There is a lot of excitement about incorporating nano particles into polymers because of the ability to improve various properties with only a small percent of the particles. “You can improve the barrier to gases, such as hydrogen, carbon dioxide, and oxygen. You can increase material strength with little increase in weight,” said Don Baird, professor of chemical engineering at Virginia Tech.
But there are problems. “While one percent by weight of nano particles will change a material’s properties dramatically, two or three percent provides hardly any additional enhancement,” he said. “The particles just clump together, and thereby reduce the advantages associated with the surface area of single particles.”
Another problem is that the incorporation of nano particles changes a polymer’s flow properties leading to potential processing problems.
Baird’s research group at Virginia Tech has developed a method for improving the dispersion, or exfoliation, of individual nano particles into polymers. He will present his research at the 230th American Chemical Society National Meeting, held in Washington, D.C. “The paper will present how we are dispersing nano particles and how we are using flow properties to monitor dispersion,” he said.
Using supercritical carbon dioxide, the researchers are able to exfoliate nano particles at higher concentrations, leading to further enhancement of mechanical properties than presently possible using just mechanical mixing. “Carbon dioxide is soluble in a lot of polymers. It attaches to the particles so they don’t attach to each other, and helps disperse the particles throughout the polymer. It is a benign, natural substance,” Baird said.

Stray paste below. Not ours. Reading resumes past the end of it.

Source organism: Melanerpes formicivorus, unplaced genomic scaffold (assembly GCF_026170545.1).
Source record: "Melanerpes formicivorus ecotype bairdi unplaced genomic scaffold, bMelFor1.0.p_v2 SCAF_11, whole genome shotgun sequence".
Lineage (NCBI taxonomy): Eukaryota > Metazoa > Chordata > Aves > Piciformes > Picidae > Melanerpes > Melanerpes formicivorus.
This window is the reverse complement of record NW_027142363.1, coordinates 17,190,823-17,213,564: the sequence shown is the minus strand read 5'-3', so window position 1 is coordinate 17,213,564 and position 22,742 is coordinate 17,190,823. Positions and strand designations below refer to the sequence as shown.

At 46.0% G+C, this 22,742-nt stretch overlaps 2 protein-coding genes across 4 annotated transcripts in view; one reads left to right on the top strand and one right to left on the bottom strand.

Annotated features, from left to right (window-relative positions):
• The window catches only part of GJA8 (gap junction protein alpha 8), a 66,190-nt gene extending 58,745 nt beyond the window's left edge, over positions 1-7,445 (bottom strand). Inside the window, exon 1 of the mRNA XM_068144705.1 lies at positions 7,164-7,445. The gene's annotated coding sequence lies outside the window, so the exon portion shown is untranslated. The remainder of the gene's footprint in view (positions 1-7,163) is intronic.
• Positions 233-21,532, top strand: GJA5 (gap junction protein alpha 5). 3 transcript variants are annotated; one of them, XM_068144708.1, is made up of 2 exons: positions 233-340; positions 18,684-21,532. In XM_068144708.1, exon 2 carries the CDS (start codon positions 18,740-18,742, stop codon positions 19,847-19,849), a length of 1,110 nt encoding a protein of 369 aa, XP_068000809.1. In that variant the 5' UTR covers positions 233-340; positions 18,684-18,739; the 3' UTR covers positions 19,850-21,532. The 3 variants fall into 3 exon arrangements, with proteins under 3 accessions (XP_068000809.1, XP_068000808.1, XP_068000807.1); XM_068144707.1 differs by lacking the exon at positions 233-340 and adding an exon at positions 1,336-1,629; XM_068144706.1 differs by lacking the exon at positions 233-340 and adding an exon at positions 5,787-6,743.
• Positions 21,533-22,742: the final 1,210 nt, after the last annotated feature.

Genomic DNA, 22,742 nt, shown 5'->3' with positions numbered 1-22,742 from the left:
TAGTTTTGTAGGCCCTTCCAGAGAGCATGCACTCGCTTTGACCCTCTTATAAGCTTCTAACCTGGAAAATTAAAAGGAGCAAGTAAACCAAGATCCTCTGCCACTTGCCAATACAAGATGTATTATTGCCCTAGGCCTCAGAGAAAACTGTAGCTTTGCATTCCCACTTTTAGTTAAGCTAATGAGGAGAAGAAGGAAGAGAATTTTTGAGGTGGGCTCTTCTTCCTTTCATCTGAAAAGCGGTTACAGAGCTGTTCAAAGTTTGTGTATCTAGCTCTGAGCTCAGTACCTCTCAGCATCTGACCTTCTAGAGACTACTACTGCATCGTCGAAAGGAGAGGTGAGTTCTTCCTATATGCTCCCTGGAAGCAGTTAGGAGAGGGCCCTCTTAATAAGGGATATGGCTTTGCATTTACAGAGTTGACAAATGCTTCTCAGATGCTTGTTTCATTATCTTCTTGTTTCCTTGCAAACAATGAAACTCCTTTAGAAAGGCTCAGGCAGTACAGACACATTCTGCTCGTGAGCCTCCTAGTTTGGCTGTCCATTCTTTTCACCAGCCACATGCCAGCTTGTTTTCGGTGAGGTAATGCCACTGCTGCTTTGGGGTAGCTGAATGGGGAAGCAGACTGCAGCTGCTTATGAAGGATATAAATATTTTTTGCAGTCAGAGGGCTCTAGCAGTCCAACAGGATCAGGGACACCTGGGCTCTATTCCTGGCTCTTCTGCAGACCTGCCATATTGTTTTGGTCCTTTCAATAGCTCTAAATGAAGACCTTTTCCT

The rheological properties including the normal stresses (elastic properties) and the stress relaxation response are used to monitor particle dispersion.
The researchers also discovered that the changed flow behaviour is good news, an indication that the material will exhibit improved mechanical properties.
Baird’s team observed that nano clay particles, well dispersed in polypropylene and polycarbonate plastics, tend to promote polymer chain orientation and then retard relaxation or loss of orientation. “The result is they make the polymer chains act like longer or higher molecular weight chains. The material is stronger than one would expect given the size of a polymer chain.”
Pointing to a bobbin of fibre, Baird said, “If that contained nano particles and was stretched, it is possible that the fibre could be woven into a vest that would stop a bullet. An ordinary polymer material with well dispersed high levels of nano particles could have exceptional mechanical properties.”
To learn more about Baird’s research, click here.